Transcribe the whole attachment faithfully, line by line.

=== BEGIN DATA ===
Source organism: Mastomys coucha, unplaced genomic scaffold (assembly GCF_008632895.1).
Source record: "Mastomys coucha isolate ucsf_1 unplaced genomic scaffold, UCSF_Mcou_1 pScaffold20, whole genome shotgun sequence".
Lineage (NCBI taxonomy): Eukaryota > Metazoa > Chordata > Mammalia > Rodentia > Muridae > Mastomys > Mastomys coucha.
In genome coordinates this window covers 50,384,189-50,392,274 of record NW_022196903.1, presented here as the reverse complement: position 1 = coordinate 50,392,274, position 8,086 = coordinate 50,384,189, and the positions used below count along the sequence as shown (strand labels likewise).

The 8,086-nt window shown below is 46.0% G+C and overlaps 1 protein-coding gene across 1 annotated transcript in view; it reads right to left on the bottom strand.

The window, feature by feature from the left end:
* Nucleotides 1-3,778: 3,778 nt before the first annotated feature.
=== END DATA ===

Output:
Source organism: Mastomys coucha, unplaced genomic scaffold (assembly GCF_008632895.1).
Source record: "Mastomys coucha isolate ucsf_1 unplaced genomic scaffold, UCSF_Mcou_1 pScaffold20, whole genome shotgun sequence".
Lineage (NCBI taxonomy): Eukaryota > Metazoa > Chordata > Mammalia > Rodentia > Muridae > Mastomys > Mastomys coucha.
In genome coordinates this window covers 50,384,189-50,392,274 of record NW_022196903.1, presented here as the reverse complement: position 1 = coordinate 50,392,274, position 8,086 = coordinate 50,384,189, and the positions used below count along the sequence as shown (strand labels likewise).

The 8,086-nt window shown below is 46.0% G+C and overlaps 1 protein-coding gene across 1 annotated transcript in view; it reads right to left on the bottom strand.

The window, feature by feature from the left end:
* Nucleotides 1-3,778: 3,778 nt before the first annotated feature.